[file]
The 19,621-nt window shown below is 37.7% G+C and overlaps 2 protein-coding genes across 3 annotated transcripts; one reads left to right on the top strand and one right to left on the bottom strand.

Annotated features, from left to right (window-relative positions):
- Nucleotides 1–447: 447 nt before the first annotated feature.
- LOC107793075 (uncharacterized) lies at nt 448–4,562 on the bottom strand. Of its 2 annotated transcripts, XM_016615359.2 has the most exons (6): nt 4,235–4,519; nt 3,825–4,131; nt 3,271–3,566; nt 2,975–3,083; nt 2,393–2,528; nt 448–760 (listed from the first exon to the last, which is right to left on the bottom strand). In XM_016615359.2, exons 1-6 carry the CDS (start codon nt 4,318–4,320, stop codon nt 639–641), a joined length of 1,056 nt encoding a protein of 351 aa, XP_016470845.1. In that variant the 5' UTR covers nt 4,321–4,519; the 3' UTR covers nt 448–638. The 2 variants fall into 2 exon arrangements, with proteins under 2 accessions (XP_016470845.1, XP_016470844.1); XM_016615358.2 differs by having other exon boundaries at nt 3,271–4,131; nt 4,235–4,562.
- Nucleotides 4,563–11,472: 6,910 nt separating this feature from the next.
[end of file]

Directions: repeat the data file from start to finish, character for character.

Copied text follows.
The 19,621-nt window shown below is 37.7% G+C and overlaps 2 protein-coding genes across 3 annotated transcripts; one reads left to right on the top strand and one right to left on the bottom strand.

Annotated features, from left to right (window-relative positions):
- Nucleotides 1–447: 447 nt before the first annotated feature.
- LOC107793075 (uncharacterized) lies at nt 448–4,562 on the bottom strand. Of its 2 annotated transcripts, XM_016615359.2 has the most exons (6): nt 4,235–4,519; nt 3,825–4,131; nt 3,271–3,566; nt 2,975–3,083; nt 2,393–2,528; nt 448–760 (listed from the first exon to the last, which is right to left on the bottom strand). In XM_016615359.2, exons 1-6 carry the CDS (start codon nt 4,318–4,320, stop codon nt 639–641), a joined length of 1,056 nt encoding a protein of 351 aa, XP_016470845.1. In that variant the 5' UTR covers nt 4,321–4,519; the 3' UTR covers nt 448–638. The 2 variants fall into 2 exon arrangements, with proteins under 2 accessions (XP_016470845.1, XP_016470844.1); XM_016615358.2 differs by having other exon boundaries at nt 3,271–4,131; nt 4,235–4,562.
- Nucleotides 4,563–11,472: 6,910 nt separating this feature from the next.